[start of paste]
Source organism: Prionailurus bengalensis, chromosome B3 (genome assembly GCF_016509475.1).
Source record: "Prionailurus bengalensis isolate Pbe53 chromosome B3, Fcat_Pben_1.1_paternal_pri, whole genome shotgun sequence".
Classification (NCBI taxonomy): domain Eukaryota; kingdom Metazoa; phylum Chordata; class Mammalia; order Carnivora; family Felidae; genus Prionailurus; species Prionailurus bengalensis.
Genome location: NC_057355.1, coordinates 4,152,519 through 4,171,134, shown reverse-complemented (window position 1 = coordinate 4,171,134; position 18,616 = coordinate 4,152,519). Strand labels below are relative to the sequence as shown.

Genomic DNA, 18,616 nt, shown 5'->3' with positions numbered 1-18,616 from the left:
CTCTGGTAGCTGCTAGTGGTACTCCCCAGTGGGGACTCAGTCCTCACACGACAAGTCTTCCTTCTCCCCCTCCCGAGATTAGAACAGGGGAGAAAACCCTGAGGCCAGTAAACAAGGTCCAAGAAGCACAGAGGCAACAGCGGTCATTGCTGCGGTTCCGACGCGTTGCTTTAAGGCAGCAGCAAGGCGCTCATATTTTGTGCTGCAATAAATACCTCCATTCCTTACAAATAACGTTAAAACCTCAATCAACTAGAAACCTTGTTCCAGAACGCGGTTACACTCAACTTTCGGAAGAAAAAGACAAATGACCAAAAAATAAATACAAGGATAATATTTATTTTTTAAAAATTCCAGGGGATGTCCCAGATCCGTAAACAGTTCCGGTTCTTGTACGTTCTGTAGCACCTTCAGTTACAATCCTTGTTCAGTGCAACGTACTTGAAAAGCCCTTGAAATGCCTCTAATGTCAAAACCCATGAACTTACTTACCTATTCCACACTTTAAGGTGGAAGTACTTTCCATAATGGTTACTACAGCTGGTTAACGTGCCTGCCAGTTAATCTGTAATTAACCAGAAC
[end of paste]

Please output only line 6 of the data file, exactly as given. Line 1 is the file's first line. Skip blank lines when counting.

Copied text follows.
CTCTGGTAGCTGCTAGTGGTACTCCCCAGTGGGGACTCAGTCCTCACACGACAAGTCTTCCTTCTCCCCCTCCCGAGATTAGAACAGGGGAGAAAACCCTGAGGCCAGTAAACAAGGTCCAAGAAGCACAGAGGCAACAGCGGTCATTGCTGCGGTTCCGACGCGTTGCTTTAAGGCAGCAGCAAGGCGCTCATATTTTGTGCTGCAATAAATACCTCCATTCCTTACAAATAACGTTAAAACCTCAATCAACTAGAAACCTTGTTCCAGAACGCGGTTACACTCAACTTTCGGAAGAAAAAGACAAATGACCAAAAAATAAATACAAGGATAATATTTATTTTTTAAAAATTCCAGGGGATGTCCCAGATCCGTAAACAGTTCCGGTTCTTGTACGTTCTGTAGCACCTTCAGTTACAATCCTTGTTCAGTGCAACGTACTTGAAAAGCCCTTGAAATGCCTCTAATGTCAAAACCCATGAACTTACTTACCTATTCCACACTTTAAGGTGGAAGTACTTTCCATAATGGTTACTACAGCTGGTTAACGTGCCTGCCAGTTAATCTGTAATTAACCAGAAC